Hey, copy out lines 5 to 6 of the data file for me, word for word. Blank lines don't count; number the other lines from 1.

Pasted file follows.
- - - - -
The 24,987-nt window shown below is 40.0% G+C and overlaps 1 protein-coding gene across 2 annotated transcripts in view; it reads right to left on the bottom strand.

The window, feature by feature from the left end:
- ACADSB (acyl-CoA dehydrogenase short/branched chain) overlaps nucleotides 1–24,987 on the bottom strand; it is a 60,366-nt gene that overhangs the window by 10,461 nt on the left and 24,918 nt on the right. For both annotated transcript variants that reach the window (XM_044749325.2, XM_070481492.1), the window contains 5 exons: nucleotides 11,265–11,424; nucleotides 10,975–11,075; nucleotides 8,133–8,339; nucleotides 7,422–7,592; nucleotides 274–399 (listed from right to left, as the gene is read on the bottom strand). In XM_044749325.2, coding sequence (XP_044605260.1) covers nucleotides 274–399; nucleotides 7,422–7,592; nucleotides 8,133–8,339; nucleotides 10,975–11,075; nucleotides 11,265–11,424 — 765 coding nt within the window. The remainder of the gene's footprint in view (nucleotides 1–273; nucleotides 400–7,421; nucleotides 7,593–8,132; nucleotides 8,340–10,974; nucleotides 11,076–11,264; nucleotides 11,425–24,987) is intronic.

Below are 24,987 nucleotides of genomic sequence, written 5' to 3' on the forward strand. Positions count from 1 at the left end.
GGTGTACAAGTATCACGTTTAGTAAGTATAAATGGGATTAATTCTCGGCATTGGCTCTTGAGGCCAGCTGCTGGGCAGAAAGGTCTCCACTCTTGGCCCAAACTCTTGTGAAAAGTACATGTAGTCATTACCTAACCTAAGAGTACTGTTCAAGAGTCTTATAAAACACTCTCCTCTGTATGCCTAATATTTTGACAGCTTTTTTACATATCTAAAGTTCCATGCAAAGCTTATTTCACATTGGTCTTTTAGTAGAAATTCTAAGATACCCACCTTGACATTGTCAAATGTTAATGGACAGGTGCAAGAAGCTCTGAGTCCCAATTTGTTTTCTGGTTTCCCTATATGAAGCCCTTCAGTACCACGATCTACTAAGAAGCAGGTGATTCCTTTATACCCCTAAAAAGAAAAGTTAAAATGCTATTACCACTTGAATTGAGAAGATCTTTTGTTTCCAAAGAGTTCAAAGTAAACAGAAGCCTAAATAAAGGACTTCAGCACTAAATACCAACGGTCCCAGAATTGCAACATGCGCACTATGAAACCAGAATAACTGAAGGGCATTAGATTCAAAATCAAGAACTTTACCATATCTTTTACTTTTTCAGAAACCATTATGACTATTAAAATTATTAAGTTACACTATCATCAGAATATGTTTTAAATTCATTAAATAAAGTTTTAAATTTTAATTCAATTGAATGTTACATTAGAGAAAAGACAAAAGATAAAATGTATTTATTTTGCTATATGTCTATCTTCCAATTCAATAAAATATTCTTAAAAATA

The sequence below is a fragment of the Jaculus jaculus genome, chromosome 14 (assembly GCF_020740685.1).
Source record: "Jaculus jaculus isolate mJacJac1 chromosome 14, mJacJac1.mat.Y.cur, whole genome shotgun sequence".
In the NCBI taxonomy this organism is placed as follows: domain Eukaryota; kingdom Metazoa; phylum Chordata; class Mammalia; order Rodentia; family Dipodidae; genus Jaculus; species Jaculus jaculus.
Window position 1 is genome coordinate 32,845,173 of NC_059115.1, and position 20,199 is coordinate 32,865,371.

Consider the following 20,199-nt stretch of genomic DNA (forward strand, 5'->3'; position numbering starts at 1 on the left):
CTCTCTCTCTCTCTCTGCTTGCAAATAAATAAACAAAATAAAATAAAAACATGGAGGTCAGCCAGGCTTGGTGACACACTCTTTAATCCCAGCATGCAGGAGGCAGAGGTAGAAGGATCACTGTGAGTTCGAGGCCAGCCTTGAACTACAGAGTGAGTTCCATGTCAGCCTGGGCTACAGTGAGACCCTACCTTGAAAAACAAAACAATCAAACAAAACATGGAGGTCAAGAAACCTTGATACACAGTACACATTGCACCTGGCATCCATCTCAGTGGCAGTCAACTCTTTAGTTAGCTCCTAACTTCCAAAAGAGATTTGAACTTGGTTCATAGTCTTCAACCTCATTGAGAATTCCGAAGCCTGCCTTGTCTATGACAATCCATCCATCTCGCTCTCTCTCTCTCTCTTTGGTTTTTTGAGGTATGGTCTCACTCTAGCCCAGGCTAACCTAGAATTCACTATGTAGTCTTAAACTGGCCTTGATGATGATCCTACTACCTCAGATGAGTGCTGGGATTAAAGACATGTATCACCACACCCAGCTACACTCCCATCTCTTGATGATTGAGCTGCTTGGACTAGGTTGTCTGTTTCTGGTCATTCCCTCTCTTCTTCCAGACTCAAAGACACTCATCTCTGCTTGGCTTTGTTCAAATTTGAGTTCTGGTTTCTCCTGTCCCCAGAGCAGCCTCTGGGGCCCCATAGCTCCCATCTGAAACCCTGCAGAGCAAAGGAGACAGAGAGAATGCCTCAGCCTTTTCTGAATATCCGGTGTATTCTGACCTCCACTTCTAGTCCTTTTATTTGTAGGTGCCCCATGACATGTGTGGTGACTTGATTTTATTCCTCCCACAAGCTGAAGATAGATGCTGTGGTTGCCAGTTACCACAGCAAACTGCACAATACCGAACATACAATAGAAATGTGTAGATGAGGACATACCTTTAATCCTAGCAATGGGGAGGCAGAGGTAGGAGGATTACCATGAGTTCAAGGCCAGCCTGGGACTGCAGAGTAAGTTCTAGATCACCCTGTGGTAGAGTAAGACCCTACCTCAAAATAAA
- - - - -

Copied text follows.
GGTGTACAAGTATCACGTTTAGTAAGTATAAATGGGATTAATTCTCGGCATTGGCTCTTGAGGCCAGCTGCTGGGCAGAAAGGTCTCCACTCTTGGCCCAAACTCTTGTGAAAAGTACATGTAGTCATTACCTAACCTAAGAGTACTGTTCAAGAGTCTTATAAAACACTCTCCTCTGTATGCCTAATATTTTGACAGCTTTTTTACATATCTAAAGTTCCATGCAAAGCTTATTTCACATTGGTCTTTTAGTAGAAATTCTAAGATACCCACCTTGACATTGTCAAATGTTAATGGACAGGTGCAAGAAGCTCTGAGTCCCAATTTGTTTTCTGGTTTCCCTATATGAAGCCCTTCAGTACCACGATCTACTAAGAAGCAGGTGATTCCTTTATACCCCTAAAAAGAAAAGTTAAAATGCTATTACCACTTGAATTGAGAAGATCTTTTGTTTCCAAAGAGTTCAAAGTAAACAGAAGCCTAAATAAAGGACTTCAGCACTAAATACCAACGGTCCCAGAATTGCAACATGCGCACTATGAAACCAGAATAACTGAAGGGCATTAGATTCAAAATCAAGAACTTTACCATATCTTTTACTTTTTCAGAAACCATTATGACTATTAAAATTATTAAGTTACACTATCATCAGAATATGTTTTAAATTCATTAAATAAAGTTTTAAATTTTAATTCAATTGAATGTTACATTAGAGAAAAGACAAAAGATAAAATGTATTTATTTTGCTATATGTCTATCTTCCAATTCAATAAAATATTCTTAAAAATA

The sequence below is a fragment of the Jaculus jaculus genome, chromosome 14 (assembly GCF_020740685.1).